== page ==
The province of Cáceres is one of the most beautiful in Spain. Amazingly intact historical cities, sleepy rural towns and beautiful natural reserves. Sharply cold in the Winter, and very hot at the height of Summer, Cáceres is perhaps most stunning in the Spring, when the cherry groves in Jerte Valley are in blossom, the mountain snow is thawing, and the flora and fauna seem to come alive. It is also stunning in the autumn, when vast wooded areas seem ablaze with autumn colours, and the old buildings in Cáceres and Trujillo become red and orange under the autumn sun.
Cáceres is the capital city of the Region of Extremadura, one of Spain's poorest regions in terms of per capita, but richest in terms of historical heritage, gastronomy, wines and unspoilt nature.
Cáceres was declared a World Heritage City by UNESCO in 1986 because of the city's blend of Roman, Islamic, Northern Gothic and Italian Renaissance styles, fruit of the many battles fought here throughout history. An amazing 30 towers from the Muslim period still stand in Cáceres, of which the Torre del Bujaco is the most famous. This virtual guide of Cáceres gives you some idea of the beauty of the city.
The origins of Cáceres go back to prehistoric time, as evidenced by the paintings in the Cuevas de Maltravieso (Maltravieso Caves) which date back from the late Paleolithic period. The best way to savour this unique city is to leave your car in one of the carparks located outside the historical centre, and then to stroll around the historical quarters at your leisure to admire the numerous buildings, towers, palaces and plazas most very well conserved or recently restored, dating from the Middle Ages and Rennaisance. Visitors will be able to see remnants from Medieval times, Roman occupation, Moor occupation and Jewish influence. Cáceres has four main areas to be explored; the historical quarter, the Jewish quarter, the modern center, and the outskirts.
As mentioned above, the first evidence of humans living in Cáceres is from the Late Paleolithic era, around 25,000 B.C. Cáceres started to gain importance as a strategic city under Roman occupation, and remains found in the city suggest that it was a thriving center as early as 25 B.C. Some remains of the first wall built around the city by the Romans in III and IV A.D. still exist, including one entrance, Arco del Cristo.
After the end of the Roman Empire, the city was occupied Barbarians and Visigoths and entered a period of decline and decay until the Arabs conquered Cáceres in the seven hundreds. The city spent the next few centuries mostly under Arab rule, although power did exchange from Moors to Christians several times. During this time, the Arabs rebuilt the city, including a wall and various towers, including the Torre de Bujaco, and palaces. Cáceres was reconquered by the Christians in the 13th century. During this period the city had an important Jewish quarter: in the 15th Century when the total population was 2,000, nearly 140 Jewish families lived in Caceres. The Jewish population was expelled in 1492, but many remnants which are a result of the Jewish influence during this period are still be seen today in the Barrio San Antonio.
Cáceres flourished during the Reconquest and the Discovery of America, as influential Spanish families and nobles built homes and small palaces here, and many members of families from Extremadura participated in voyages to America where they made their fortune. In the 19th Century Cáceres became the capital of the province, marking a period of growth which was halted by the Spanish Civil War. The headquarters of the University and several regional government departments are to be found in Cáceres which today has a population of 85,000 inhabitants.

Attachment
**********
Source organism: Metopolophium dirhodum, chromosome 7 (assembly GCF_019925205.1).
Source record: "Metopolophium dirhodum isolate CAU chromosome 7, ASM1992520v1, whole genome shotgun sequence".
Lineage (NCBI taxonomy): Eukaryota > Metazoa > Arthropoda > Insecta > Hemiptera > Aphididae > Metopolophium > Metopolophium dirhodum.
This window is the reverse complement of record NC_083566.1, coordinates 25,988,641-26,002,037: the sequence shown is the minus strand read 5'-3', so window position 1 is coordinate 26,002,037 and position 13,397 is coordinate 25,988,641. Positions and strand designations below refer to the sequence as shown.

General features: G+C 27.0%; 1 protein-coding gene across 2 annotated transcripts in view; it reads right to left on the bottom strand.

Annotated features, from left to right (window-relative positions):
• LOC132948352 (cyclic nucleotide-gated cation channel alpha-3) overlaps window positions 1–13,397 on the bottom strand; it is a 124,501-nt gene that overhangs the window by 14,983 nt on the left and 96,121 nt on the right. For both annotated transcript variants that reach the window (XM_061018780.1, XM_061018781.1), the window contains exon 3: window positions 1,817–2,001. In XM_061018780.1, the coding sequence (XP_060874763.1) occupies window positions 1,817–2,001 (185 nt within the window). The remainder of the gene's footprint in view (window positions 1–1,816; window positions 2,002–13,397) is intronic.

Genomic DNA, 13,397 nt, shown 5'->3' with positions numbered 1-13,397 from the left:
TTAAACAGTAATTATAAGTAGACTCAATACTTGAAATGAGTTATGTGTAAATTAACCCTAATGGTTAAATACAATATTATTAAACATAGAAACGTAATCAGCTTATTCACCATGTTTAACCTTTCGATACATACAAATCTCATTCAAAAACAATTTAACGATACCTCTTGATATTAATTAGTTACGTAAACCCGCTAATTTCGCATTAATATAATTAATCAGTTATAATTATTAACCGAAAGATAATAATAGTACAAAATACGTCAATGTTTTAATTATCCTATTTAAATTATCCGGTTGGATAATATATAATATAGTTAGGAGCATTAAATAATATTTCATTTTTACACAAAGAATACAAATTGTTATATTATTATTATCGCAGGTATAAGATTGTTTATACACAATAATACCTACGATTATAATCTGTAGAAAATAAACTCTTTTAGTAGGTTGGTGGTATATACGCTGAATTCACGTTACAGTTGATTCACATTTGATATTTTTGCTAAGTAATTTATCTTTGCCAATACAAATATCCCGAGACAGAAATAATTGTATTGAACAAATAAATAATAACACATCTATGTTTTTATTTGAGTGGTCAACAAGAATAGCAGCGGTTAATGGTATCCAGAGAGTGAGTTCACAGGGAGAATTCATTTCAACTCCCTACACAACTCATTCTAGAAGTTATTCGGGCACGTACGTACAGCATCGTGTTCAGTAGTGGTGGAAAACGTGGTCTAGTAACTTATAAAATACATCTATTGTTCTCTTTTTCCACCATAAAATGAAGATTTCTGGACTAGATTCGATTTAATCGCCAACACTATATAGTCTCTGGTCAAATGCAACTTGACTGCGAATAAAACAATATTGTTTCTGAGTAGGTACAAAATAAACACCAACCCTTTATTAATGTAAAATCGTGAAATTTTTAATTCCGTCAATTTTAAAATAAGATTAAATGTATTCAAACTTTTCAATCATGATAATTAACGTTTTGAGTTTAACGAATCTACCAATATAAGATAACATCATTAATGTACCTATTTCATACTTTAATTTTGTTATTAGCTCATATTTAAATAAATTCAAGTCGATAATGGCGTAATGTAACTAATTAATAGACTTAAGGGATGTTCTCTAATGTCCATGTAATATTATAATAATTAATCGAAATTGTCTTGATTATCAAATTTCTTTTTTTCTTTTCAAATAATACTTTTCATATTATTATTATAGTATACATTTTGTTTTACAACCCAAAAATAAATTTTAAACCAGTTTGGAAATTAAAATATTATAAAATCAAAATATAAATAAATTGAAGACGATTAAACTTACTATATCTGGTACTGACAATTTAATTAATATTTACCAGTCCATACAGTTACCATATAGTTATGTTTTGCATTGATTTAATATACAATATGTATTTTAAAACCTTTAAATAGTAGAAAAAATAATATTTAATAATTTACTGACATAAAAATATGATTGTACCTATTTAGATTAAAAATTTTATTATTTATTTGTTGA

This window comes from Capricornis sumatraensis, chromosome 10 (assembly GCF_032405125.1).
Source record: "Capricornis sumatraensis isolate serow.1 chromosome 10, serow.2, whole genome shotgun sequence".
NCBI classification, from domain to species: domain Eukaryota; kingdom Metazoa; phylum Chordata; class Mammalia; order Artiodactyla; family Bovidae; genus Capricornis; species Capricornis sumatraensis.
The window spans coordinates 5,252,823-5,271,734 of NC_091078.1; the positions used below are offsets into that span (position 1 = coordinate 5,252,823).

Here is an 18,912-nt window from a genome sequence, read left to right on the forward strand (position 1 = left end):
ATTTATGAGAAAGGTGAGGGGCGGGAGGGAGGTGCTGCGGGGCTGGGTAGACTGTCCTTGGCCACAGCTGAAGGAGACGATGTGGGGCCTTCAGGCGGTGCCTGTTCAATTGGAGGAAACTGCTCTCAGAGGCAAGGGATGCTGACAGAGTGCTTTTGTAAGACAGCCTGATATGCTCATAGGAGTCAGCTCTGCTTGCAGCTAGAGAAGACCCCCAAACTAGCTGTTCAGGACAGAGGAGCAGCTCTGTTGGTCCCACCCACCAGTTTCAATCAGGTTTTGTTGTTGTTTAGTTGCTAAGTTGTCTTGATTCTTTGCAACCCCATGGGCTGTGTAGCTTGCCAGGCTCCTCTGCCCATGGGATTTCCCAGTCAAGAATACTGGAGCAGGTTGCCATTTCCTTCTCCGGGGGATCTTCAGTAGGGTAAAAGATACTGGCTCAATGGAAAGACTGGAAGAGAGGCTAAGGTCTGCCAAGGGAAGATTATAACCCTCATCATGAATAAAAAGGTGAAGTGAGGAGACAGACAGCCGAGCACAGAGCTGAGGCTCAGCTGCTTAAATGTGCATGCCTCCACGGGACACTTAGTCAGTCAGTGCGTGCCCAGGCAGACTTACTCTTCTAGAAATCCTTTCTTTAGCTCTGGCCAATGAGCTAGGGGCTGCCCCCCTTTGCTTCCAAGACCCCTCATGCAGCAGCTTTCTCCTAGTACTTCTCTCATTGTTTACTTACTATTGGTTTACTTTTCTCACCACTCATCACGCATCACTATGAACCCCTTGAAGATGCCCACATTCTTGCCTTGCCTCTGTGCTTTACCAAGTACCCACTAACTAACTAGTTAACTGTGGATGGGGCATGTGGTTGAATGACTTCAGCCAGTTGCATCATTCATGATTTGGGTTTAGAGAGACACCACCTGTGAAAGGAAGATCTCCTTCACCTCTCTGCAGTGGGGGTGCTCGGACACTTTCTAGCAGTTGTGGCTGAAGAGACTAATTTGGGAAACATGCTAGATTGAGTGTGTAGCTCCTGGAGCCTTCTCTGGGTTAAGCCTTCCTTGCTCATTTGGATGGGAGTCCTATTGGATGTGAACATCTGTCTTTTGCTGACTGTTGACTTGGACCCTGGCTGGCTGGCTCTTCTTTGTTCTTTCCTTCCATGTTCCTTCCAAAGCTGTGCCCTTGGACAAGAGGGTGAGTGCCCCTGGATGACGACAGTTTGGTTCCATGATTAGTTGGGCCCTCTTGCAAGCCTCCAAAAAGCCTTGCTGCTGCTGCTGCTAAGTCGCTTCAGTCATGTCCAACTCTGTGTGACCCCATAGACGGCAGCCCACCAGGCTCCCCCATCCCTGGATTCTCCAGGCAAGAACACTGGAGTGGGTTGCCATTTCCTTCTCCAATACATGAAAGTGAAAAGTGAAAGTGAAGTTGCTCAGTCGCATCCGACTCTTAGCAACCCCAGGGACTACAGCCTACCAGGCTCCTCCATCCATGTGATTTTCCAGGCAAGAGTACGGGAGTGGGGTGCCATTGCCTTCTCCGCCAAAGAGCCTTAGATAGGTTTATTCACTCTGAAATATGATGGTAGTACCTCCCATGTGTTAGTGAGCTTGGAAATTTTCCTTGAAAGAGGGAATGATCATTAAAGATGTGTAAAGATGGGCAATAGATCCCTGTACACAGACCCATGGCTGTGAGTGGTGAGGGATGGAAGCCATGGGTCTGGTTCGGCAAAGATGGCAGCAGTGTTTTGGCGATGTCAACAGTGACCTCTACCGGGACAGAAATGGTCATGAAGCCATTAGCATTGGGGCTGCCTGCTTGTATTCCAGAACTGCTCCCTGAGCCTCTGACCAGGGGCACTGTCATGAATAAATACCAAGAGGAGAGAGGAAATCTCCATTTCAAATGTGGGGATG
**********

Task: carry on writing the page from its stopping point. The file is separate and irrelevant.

Visitors to Cáceres should visit the following monuments:
Fiesta de los mártires in January; Fiesta de las Candelas and Fiesta de San Blas in February. The most important local fiestas in Cáceres are in April, San Jorge, when on 22nd-23rd a dragon is burnt on a bonfire in the Plaza Mayor, accompanied by a fireworks display. Ferias de Mayo in May. Semana Santa processions are quite a spectacle as they wind around the narrow streets in the historical center.
Thanks to its rich heritage, Cáceres is fortunate to have
several paradors in the province, and they are all marvelous and present a great
opportunity to take advantage of one of the special offers available to visitors
wishing to visit various paradors. See our more detailed reviews and photos here
by clicking on the name: Parador
in Cáceres - a splendid hotel in the medieval part of the old town, Parador
in Trujillo, Parador
in Jarandilla de la Vera and Parador in Plasencia, Parador in Guadalupe ****
Hotels in Cáceres city
Meliá Cáceres **** one of the nicest of the Melia chain of hotels, set in a XVIc palace in the city center; Cáceres Golf **** on the outskirts with a 18-hole golf course for visitors wanting to combine sport and culture.
Hotels in the province of Cáceres
Hospedería Puente de Alconétar **** a beautiful XVc Palace in Garrovillas de Alconétar; Convento de la Luz **** a peaceful hotel set in a XVIc convent in Brozas; Hospedería del Real Monasterio** a modest hotel with the rooms set around a magnificent XVIc cloister in Guadalupe; Hospedería Valle del Jerte****, 25km from Plasencia in a converted olive oil mill with lovely views of the beautiful Jerte Valley; Isla del Gallo**** in Trujillo.
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|Travelling to Cáceres? The following links may also be useful|
|Guides provinces bordering with Cáceres and beautiful places in Spain nearby|
|Travel guides to Spain|
|Guide to Alicante||Guide to Almeria|
|Guide to Avila||Guide to Barcelona|
|Guide to Caceres||Guide to Castellon|
|Guide to Cuenca||Guide to Girona|
|Guide to Guipuzcoa||Guide to Lerida|
|Guide to Murcia||Guide to Tarragona|
|Guide to Valencia||Guide to Zamora|